The office of teaching is either public and from authority, or private from charity. The latter can be exercised by private persons, but not hte former. Now the sacraments as seals of the king are acts of authority which cannot be dispensed by private persons, not even out of charity. Thus instruction and doctrine have a wider scope than baptism. For although no one but a baptized person teaches, still everyone teaching does not baptize. Besides there is one necessity of doctrine, which is absolute and of the means to salvation; another of the sacraments, which is hypothetical and of command. (3.394).

In other words, those who teach is a wider category than those who baptize.

Which brings us to the Great Commission. We should note, at the outset, that the Great Commission was given to a specific set of people, to those who would wait in Jerusalem for power from on high, to those who would give eye witness testimony to the resurrection. This doesn’t mean the Great Commission doesn’t matter for anyone but office bearers today. What it does it mean is that we have to understand its significance for us by implication, not by immediate application. It sounds like a strong argument to say, “Well, if we don’t all baptize, then I guess we shouldn’t all do discipleship!?” But this argument proves too much. If every aspect of the Great Commission is directly for every individual believer, then 99% of us are disobeying the Great Commission by not going to the unreached nations of the world. Instead, on good instincts, we operate with the assumption that we can still obey the Great Commission if we participate as a church body in sending others to the nations.

It’s better to understand that the Great Commission (1) gave marching orders to the apostles, (2) established the mission priorities for the church second, and (3) by implication encourages individual Christians in what their lives should be about. This observation does not settle the debate about whom may baptize. But it does clear away some of the underbrush that says Jesus was meaning to instruct every Christian about his need to go to Jerusalem, wait for Pentecost, fan out from Jerusalem to Judea and Samaria and the ends of the earth, teach people everything Jesus commanded, disciples the nations, and baptize in the Triune name.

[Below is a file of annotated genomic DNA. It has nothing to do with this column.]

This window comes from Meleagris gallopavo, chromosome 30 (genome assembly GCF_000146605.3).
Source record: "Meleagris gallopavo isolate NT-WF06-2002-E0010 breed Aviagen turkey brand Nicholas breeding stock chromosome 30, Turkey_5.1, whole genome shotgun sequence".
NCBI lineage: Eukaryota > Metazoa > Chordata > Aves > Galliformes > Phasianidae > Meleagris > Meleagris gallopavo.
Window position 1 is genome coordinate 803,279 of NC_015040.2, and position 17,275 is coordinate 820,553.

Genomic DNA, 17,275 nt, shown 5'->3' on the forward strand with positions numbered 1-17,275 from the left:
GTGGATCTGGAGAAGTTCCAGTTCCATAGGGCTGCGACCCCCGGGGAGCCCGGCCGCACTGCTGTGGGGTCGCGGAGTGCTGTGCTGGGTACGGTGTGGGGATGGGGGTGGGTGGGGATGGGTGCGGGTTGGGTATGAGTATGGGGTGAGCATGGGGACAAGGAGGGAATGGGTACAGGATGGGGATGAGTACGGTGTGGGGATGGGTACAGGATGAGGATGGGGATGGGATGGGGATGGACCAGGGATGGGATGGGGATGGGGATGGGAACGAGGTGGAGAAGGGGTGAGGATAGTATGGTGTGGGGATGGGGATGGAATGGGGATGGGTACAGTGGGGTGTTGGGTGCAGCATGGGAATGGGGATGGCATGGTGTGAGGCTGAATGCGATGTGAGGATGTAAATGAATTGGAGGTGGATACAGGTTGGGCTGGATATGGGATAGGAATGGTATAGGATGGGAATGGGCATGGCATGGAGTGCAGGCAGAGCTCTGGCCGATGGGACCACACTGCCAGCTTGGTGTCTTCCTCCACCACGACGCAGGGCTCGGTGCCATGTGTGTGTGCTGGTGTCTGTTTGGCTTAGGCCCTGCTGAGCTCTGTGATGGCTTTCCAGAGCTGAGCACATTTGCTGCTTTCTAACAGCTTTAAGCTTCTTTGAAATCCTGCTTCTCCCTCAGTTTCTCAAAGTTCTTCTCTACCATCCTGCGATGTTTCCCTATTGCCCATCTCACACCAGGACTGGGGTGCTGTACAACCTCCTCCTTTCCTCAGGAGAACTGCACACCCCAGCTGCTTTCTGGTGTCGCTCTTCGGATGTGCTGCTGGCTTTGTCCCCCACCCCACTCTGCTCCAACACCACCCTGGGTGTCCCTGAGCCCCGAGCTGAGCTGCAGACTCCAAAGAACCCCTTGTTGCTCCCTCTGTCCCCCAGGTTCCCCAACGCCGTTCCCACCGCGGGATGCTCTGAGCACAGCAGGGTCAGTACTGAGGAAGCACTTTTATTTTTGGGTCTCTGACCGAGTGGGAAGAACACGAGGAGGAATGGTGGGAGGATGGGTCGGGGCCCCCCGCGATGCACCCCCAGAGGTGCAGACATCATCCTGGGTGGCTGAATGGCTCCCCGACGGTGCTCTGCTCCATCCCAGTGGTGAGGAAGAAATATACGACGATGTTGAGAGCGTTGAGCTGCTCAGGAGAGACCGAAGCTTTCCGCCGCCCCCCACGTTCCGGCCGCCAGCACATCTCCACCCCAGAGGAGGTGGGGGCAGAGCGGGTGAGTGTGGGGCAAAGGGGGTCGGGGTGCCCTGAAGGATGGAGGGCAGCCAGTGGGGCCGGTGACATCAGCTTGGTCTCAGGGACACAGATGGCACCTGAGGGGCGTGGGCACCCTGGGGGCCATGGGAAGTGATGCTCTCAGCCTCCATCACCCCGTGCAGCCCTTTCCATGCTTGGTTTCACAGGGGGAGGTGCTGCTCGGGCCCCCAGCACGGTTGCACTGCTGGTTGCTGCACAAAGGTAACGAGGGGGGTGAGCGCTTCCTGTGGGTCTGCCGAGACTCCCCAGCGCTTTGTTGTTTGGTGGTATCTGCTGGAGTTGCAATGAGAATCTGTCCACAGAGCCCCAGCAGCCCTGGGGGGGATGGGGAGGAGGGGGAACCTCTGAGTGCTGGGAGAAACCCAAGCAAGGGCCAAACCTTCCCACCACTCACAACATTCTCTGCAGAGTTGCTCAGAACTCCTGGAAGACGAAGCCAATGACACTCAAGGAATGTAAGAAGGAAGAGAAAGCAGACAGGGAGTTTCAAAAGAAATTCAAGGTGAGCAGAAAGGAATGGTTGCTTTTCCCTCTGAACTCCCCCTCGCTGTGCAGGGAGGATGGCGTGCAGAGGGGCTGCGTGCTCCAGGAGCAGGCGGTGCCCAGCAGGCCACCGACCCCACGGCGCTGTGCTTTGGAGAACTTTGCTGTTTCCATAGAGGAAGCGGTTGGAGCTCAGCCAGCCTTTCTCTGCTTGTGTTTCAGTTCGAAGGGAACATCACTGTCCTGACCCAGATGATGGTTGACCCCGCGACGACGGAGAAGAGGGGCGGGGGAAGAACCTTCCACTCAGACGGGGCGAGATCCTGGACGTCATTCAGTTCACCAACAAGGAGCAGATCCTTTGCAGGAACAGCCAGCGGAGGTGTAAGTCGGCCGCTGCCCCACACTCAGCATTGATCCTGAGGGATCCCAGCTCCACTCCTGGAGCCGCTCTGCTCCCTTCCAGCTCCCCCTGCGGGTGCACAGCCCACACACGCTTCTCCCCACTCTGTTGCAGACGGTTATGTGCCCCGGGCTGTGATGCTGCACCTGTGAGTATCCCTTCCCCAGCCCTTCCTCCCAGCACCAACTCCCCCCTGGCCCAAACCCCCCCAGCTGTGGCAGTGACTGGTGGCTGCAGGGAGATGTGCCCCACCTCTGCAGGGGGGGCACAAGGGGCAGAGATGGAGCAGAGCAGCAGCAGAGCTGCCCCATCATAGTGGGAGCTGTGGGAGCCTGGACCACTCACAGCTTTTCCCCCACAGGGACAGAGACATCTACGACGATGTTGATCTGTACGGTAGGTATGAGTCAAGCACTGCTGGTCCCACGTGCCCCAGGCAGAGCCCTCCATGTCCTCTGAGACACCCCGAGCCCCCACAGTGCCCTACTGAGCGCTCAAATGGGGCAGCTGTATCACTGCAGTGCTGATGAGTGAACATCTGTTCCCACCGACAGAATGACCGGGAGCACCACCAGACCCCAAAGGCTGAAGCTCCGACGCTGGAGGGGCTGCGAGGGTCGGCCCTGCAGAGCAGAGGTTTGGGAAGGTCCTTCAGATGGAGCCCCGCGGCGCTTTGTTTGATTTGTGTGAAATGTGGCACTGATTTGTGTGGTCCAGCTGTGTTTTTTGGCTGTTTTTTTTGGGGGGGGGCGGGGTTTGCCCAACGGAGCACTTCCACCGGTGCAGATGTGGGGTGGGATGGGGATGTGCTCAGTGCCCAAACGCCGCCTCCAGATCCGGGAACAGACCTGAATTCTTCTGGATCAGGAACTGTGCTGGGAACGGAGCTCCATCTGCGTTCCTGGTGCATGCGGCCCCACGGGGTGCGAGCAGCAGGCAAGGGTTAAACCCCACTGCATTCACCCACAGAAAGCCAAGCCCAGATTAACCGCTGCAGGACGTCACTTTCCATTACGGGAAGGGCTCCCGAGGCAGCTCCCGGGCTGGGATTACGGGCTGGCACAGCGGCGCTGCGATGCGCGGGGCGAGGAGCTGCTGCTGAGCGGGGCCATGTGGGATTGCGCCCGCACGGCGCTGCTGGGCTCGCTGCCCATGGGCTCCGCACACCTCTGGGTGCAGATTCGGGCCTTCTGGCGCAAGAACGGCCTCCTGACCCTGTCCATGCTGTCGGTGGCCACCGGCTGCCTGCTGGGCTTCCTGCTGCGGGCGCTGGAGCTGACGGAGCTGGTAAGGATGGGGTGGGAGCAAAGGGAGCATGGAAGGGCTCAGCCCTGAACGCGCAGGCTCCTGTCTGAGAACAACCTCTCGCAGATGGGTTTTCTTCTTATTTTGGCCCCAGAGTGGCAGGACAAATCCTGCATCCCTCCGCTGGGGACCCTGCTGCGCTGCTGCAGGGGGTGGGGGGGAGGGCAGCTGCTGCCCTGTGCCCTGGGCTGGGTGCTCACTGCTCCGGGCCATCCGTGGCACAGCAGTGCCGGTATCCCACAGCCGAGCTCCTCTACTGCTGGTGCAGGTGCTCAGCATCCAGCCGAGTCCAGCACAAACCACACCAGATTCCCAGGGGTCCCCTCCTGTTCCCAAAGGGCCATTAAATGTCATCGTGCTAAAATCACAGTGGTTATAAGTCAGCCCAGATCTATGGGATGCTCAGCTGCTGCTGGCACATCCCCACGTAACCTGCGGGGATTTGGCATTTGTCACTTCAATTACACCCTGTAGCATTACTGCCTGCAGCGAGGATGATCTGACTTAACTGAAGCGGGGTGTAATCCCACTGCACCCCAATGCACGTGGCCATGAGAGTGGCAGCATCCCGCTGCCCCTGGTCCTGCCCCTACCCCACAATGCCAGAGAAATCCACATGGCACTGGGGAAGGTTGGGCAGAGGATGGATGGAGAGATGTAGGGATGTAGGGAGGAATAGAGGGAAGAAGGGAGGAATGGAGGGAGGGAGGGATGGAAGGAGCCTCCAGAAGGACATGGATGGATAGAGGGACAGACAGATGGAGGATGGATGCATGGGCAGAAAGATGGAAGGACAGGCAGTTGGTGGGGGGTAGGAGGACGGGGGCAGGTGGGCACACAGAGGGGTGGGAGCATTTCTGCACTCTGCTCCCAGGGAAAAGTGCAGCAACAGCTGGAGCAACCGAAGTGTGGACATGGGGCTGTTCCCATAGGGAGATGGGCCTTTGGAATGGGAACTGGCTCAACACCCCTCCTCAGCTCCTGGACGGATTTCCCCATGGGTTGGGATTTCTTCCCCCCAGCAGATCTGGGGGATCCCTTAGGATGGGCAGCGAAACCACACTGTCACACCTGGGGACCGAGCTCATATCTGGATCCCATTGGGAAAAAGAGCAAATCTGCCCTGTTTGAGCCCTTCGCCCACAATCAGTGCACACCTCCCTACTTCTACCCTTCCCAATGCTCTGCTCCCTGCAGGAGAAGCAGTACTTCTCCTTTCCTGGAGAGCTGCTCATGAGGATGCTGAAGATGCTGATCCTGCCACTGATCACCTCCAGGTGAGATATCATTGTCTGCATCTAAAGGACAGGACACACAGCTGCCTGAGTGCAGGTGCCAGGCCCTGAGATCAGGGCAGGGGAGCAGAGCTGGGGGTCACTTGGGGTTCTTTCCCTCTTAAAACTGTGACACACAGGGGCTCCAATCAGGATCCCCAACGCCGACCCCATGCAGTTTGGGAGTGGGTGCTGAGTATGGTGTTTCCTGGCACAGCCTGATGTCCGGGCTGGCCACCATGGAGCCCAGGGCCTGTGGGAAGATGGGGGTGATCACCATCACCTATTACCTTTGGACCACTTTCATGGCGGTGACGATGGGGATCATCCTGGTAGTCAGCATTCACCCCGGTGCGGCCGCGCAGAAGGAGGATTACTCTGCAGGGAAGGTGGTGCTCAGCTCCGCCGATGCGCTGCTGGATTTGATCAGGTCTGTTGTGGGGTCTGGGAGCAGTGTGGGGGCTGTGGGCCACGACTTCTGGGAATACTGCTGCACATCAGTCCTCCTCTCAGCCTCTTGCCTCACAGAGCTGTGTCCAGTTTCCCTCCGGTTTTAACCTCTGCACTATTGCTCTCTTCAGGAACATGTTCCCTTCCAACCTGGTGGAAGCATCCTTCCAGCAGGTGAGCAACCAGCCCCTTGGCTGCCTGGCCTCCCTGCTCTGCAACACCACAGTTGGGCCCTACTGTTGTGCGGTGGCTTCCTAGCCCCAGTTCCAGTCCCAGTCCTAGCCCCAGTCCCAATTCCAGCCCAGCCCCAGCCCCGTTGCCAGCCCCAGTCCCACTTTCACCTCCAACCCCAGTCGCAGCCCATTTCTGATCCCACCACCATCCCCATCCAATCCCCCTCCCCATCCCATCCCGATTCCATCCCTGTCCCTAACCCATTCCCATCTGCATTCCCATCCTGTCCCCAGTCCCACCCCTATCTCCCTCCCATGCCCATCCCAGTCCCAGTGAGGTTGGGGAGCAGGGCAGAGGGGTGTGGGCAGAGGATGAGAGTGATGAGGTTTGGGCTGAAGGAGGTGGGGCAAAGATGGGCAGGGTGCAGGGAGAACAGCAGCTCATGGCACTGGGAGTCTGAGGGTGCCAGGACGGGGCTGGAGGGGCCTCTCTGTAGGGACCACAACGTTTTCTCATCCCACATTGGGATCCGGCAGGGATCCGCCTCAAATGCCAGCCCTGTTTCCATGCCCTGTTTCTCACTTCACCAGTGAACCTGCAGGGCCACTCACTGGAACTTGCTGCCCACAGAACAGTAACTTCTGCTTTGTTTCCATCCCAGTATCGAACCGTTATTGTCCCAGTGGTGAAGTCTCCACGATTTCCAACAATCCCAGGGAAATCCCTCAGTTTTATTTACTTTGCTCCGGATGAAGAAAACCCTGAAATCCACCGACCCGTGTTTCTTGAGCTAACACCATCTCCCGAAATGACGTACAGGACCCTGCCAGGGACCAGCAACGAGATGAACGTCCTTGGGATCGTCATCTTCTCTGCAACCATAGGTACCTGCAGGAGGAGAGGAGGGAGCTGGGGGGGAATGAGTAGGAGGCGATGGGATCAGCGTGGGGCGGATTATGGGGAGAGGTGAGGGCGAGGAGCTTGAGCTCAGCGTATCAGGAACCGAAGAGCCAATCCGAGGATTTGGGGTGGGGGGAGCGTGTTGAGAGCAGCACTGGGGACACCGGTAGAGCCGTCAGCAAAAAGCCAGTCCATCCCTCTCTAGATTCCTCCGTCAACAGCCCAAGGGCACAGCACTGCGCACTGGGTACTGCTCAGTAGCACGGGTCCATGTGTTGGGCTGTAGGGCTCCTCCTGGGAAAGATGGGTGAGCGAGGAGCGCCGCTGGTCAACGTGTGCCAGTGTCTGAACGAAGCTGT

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69 thoughts on “Who Can Baptize?”

  1. Peter Krol says:

    Thanks for the careful thinking here, Kevin. It sounds, though, like the only alternative you see to minister-administered baptisms is “willy-nilly whenever you and your buddy feel like getting wet.” But couldn’t it be possible to maintain “a process of accountability and evaluation” and still allow non-ministers to administer baptism? Couldn’t the elders oversee the process and provide accountability, without doing it all themselves, much like they might do with a system of small group or Sunday school leadership?

  2. A. Amos Love says:

    Was wondering…

    *Which baptism* are we talking about, when you write…
    “Who Can Baptize?”

    I ask you; Which baptism? Because, in the Bible, I find folks…
    *Baptized* different ways – *Baptized* into/with different elements – *Baptized* for different reasons.

    1 – John the baptist “Baptized” – into/with *water* – for *the remission of sins.*
    ….. Mat 3:11, Luke 3:16, Acts 19:4,

    2 – And Jesus “Baptized” – with *the Holy Spirt and fire* – so His Disciples *shall receive power.*
    ….. John 1:33, Acts 1:5, Acts 1:8, Acts 11:16, – Water NOT mentioned.

    3 – And the Spirt “Baptized”believers; “into *The Body* – So we can ALL be – *One body.*
    ….. 1 Cor 12:12-13. Water NOT mentioned.

    4 – Jesus taught His Disiciples in Mat 28:19 KJV. Water NOT mentioned.
    Go ye therefore, and teach all nations,
    baptizing them in **the name** of the Father, and of the Son, and of the Holy Ghost:
    (NO great commission in this version – Modern versions use Make disciples.)
    Is *water * the element here? Water is NOT mentioned. Or…
    Is the element “The Name of?” “Name” is Srongs 3686 – authority, character.

    And – I can NOT find one of His Disicples, apostles, who baptised anyone – into water…
    “in *the name* of the Father and of the Son and of the Holy Spirit,”
    His Disicples mostly “Baptized” in *the name* of the Lord Jesus.”

    What a bunch of dis-obediant Disciples, apostles… Yikes… ;-)

    5 – Yup – Some are – “Baptized” in *the name* of the Lord Jesus.
    …. Acts 2:38, Acts 10:48, Water for these two – but in Acts 19:5, baptisim to receive thr Holy Spirit.

    6 – Many are – “Baptized” into *Christ* *Christ Jesus.*
    …. Rom 6:3, Gal 3:27.

    So – Which way do folks “need to be baptised?”
    In order to obey this commandment of Jesus?